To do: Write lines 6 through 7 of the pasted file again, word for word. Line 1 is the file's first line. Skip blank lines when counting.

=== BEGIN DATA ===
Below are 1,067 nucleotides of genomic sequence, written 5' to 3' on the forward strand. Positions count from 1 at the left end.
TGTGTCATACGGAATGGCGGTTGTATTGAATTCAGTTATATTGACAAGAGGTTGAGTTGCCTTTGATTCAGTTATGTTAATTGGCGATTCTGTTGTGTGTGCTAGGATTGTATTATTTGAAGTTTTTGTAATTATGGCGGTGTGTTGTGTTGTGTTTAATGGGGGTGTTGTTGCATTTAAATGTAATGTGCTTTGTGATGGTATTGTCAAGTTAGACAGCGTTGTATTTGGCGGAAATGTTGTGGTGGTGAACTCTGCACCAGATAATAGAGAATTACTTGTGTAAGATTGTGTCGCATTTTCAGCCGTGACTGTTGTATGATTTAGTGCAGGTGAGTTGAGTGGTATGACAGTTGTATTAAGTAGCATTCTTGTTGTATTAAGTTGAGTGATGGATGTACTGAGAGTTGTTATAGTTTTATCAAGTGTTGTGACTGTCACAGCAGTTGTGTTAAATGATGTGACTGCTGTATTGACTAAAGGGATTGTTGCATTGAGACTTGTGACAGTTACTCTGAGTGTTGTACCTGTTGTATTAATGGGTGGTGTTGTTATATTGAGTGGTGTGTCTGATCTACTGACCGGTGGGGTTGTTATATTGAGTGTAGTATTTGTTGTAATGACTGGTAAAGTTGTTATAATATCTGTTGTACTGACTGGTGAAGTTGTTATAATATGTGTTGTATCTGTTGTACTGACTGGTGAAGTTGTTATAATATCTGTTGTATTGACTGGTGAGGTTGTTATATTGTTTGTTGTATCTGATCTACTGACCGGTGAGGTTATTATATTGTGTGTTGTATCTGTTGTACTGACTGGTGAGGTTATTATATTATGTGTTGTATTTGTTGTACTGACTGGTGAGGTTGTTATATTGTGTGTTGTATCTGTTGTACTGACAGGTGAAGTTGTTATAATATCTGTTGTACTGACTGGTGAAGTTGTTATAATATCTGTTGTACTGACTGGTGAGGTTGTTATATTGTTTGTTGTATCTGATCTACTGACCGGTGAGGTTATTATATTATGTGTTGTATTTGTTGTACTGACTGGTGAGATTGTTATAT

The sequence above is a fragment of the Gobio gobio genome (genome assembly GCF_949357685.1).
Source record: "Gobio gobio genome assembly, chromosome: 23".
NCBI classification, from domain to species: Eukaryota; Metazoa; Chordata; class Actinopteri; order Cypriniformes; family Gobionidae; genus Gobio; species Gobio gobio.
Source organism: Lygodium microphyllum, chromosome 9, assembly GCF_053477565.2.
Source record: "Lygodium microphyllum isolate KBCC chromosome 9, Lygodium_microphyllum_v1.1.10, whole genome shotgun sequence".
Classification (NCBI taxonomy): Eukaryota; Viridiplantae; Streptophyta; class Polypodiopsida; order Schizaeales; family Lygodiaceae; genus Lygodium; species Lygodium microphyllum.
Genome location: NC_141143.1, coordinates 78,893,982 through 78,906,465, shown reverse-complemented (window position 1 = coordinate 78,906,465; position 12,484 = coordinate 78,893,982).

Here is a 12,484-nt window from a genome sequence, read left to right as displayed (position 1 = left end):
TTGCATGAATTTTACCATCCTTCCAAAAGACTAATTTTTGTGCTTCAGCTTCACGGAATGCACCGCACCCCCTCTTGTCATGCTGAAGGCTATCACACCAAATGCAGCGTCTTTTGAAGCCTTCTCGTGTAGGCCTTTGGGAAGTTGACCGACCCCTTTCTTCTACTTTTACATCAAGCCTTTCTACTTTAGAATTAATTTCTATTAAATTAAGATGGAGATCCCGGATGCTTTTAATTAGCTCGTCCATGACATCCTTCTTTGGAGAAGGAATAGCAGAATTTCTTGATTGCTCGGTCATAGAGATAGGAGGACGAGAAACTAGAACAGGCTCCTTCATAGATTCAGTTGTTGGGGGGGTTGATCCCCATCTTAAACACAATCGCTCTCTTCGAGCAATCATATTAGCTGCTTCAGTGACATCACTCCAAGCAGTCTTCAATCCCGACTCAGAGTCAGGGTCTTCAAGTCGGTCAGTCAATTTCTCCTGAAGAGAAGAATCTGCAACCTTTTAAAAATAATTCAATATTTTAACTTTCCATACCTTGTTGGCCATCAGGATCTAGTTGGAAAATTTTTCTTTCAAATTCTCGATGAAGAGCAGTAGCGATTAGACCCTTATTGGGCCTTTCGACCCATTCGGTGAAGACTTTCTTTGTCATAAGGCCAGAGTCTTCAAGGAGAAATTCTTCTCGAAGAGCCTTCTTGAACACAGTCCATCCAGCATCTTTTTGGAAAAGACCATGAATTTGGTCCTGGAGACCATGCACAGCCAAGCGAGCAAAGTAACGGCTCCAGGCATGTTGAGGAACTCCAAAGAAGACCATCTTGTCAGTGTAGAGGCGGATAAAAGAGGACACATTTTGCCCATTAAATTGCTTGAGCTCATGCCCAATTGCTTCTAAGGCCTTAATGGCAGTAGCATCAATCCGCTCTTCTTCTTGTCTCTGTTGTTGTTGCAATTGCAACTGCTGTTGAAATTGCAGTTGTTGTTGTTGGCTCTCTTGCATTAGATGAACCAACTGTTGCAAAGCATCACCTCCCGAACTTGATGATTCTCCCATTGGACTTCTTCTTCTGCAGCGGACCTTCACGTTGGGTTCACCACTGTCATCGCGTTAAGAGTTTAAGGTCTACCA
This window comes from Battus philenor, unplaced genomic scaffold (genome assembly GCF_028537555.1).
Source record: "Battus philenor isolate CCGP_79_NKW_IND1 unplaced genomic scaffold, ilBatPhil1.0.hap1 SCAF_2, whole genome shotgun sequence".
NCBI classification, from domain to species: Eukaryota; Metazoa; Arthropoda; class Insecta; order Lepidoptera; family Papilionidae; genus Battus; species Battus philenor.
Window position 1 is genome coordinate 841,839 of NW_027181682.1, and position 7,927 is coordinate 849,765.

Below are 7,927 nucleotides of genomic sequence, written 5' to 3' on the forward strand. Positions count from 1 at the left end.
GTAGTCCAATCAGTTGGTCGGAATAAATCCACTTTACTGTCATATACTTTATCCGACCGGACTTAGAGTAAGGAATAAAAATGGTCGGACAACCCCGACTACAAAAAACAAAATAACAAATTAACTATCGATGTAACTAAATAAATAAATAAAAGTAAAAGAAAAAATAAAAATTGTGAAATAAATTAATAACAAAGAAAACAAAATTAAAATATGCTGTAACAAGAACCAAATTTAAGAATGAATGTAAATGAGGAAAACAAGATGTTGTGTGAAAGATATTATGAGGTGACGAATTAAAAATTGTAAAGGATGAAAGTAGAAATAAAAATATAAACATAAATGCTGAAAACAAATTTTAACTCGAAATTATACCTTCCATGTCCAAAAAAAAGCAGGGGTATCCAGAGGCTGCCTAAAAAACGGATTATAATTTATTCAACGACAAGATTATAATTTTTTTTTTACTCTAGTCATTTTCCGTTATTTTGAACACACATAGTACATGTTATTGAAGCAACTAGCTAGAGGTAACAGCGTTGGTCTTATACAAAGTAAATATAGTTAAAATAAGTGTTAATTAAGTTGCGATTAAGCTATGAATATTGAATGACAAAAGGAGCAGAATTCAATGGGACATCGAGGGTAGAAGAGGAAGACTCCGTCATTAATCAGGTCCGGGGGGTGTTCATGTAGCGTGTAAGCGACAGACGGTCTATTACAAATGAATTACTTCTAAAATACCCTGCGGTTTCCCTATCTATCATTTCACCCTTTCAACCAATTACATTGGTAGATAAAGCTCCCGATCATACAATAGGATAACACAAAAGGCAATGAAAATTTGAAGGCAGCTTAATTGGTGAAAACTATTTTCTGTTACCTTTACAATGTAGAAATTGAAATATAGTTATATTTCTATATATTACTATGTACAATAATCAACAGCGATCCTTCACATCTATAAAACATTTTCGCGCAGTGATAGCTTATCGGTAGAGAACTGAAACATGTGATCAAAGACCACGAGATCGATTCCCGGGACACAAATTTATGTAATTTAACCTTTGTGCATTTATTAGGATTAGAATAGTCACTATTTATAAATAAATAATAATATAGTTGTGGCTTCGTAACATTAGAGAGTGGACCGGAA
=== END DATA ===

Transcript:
Source organism: Lygodium microphyllum, chromosome 9, assembly GCF_053477565.2.
Source record: "Lygodium microphyllum isolate KBCC chromosome 9, Lygodium_microphyllum_v1.1.10, whole genome shotgun sequence".